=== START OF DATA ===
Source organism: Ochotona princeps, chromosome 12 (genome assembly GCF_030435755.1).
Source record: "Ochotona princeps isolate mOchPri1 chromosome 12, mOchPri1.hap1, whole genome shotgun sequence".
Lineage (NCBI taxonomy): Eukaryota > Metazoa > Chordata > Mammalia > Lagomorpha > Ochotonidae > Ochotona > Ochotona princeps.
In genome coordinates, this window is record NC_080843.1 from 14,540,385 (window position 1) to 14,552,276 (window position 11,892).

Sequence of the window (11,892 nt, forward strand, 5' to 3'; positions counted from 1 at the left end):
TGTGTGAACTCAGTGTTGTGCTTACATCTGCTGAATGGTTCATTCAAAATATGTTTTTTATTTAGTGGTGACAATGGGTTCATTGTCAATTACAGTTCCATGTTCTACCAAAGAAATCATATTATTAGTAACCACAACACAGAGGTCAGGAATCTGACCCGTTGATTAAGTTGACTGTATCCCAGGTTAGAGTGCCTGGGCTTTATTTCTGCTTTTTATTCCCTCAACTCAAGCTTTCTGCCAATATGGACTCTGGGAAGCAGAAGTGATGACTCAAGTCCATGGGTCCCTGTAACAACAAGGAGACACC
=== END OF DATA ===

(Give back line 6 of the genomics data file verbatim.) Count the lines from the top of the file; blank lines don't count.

TGTGTGAACTCAGTGTTGTGCTTACATCTGCTGAATGGTTCATTCAAAATATGTTTTTTATTTAGTGGTGACAATGGGTTCATTGTCAATTACAGTTCCATGTTCTACCAAAGAAATCATATTATTAGTAACCACAACACAGAGGTCAGGAATCTGACCCGTTGATTAAGTTGACTGTATCCCAGGTTAGAGTGCCTGGGCTTTATTTCTGCTTTTTATTCCCTCAACTCAAGCTTTCTGCCAATATGGACTCTGGGAAGCAGAAGTGATGACTCAAGTCCATGGGTCCCTGTAACAACAAGGAGACACC